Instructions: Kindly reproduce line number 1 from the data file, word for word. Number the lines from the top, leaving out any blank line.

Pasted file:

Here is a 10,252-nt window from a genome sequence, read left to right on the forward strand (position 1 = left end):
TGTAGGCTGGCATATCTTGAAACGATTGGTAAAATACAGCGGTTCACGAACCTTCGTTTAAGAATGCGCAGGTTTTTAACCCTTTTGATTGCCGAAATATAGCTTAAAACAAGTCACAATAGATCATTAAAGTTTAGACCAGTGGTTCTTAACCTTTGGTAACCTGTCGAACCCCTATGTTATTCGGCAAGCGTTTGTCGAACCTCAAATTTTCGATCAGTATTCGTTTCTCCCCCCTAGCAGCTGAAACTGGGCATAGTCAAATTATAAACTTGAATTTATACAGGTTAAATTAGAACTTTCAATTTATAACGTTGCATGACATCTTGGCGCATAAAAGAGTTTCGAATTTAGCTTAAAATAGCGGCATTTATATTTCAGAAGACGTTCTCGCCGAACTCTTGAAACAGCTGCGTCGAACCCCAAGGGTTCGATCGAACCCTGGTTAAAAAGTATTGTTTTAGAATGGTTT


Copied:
Here is a 10,252-nt window from a genome sequence, read left to right on the forward strand (position 1 = left end):